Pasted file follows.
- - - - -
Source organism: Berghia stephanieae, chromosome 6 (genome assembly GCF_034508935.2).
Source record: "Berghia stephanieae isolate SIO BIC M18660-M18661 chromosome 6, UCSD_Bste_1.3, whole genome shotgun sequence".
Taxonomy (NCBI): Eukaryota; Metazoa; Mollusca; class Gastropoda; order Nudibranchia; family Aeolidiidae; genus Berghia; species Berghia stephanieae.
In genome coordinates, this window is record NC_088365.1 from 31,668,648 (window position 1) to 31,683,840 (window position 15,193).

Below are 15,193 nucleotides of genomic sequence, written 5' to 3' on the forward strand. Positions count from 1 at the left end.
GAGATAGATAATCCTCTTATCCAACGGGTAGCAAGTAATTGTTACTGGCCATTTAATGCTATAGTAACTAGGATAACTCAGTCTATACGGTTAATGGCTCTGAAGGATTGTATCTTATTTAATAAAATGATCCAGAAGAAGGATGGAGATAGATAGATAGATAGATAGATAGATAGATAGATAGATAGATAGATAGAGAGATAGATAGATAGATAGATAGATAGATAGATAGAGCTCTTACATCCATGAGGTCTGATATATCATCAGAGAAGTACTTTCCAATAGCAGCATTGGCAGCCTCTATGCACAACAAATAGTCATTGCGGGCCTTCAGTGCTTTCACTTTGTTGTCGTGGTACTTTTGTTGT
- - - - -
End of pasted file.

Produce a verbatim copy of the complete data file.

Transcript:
Source organism: Berghia stephanieae, chromosome 6 (genome assembly GCF_034508935.2).
Source record: "Berghia stephanieae isolate SIO BIC M18660-M18661 chromosome 6, UCSD_Bste_1.3, whole genome shotgun sequence".
Taxonomy (NCBI): Eukaryota; Metazoa; Mollusca; class Gastropoda; order Nudibranchia; family Aeolidiidae; genus Berghia; species Berghia stephanieae.
In genome coordinates, this window is record NC_088365.1 from 31,668,648 (window position 1) to 31,683,840 (window position 15,193).

Below are 15,193 nucleotides of genomic sequence, written 5' to 3' on the forward strand. Positions count from 1 at the left end.
GAGATAGATAATCCTCTTATCCAACGGGTAGCAAGTAATTGTTACTGGCCATTTAATGCTATAGTAACTAGGATAACTCAGTCTATACGGTTAATGGCTCTGAAGGATTGTATCTTATTTAATAAAATGATCCAGAAGAAGGATGGAGATAGATAGATAGATAGATAGATAGATAGATAGATAGATAGATAGATAGAGAGATAGATAGATAGATAGATAGATAGATAGATAGAGCTCTTACATCCATGAGGTCTGATATATCATCAGAGAAGTACTTTCCAATAGCAGCATTGGCAGCCTCTATGCACAACAAATAGTCATTGCGGGCCTTCAGTGCTTTCACTTTGTTGTCGTGGTACTTTTGTTGT